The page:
I have a gate which fits neatly between two walls running between my house and the next door neighbour.

For now, I have tethered the swing end with a simple loop of rope which tags onto a hook screwed into the wall.

Unfortunately, it's not too secure and easily slips off. I'd prefer to have some kind of latch which is more secure and is able to withstand the weight of an excited fully grown dog.

enter image description here

Pictured here is the swing end of the gate, which is about 1.5 inches away from the wall. Frustratingly, it's too narrow a gap for me to insert a post wide enough for a traditional latch.

Full context view: enter image description here Swing end to the left, hinge to the right - the gate swings away. My wall is the one to the left.

I'm sure there's probably a simple solution to this one, but I can't figure it out...


3 Answers 3


Take a (outdoor rated) board of appropriate thickness and attach it to the wall.

Mount the latch to that board.

Ask permission of your neighbour before drilling holes in his wall.

  • Thanks for the answer. Do you have a photo/link to the type of latch that you have in mind?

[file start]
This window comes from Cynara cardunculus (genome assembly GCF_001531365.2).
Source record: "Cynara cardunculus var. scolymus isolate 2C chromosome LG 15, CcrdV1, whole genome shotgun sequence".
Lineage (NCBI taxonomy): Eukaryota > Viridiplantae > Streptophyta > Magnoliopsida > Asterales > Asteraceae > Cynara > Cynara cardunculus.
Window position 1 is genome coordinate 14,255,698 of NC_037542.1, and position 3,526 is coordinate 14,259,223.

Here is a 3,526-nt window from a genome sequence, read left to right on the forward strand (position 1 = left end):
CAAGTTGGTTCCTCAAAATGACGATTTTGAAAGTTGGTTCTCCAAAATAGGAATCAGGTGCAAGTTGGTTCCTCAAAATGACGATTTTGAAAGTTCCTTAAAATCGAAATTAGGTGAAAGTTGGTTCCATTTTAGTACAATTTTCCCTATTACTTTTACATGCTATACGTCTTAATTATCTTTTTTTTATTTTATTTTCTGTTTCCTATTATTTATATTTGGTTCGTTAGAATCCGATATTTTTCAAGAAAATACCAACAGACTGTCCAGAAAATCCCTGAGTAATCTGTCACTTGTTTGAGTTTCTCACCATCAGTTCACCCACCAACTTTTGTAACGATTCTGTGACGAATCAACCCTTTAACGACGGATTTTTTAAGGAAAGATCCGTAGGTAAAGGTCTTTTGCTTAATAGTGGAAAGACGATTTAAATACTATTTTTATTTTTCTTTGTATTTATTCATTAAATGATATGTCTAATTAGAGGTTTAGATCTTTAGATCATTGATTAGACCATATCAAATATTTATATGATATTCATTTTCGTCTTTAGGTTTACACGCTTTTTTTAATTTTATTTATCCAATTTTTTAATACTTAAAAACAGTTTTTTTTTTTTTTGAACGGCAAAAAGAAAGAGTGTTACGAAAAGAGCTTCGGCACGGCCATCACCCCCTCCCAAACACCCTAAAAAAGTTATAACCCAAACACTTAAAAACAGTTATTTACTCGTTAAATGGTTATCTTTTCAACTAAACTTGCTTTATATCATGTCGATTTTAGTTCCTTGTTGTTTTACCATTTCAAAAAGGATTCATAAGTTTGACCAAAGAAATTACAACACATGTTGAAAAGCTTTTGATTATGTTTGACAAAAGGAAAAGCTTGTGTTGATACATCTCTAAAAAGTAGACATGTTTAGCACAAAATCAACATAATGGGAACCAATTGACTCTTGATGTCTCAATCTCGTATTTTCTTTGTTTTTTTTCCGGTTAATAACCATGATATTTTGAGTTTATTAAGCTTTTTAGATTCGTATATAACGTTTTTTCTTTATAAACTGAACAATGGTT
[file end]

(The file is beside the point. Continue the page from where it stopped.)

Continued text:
– user77994
    May 8, 2018 at 13:01

Another alternative, would be to sink a 4"x4" in front of the gate where you want it to stop on the non-hinged side. You could then use a simple gate hook instead of a latch. Additionally, it would prevent the dog from being able to push it out at all since the post would bear the weight across the entire height.

  • Nice. Best answer so far. And this is a good way of stopping the gate from over-opening and trashing the hinges.
    – user77994
    May 8, 2018 at 13:29

Good ideas here, but I'm reluctant to drill holes in masonry in the first place, and a gate tends to impart a lot of force on fasteners and they may work loose over time.

I'd consider a "cane bolt". It would require you boring a hole in your walk, though.

enter image description here

image source

  • One downside of this solution is when the bolt gets dragged along the walk leaving a mark.
    – Stanwood
    May 8, 2018 at 18:14
  • That's up to the user. There are extended and retracted positions. If you leave it dragging, it drags.
    – isherwood
    May 8, 2018 at 19:40

Your Answer

By clicking “Post Your Answer”, you agree to our terms of service and acknowledge you have read our privacy policy.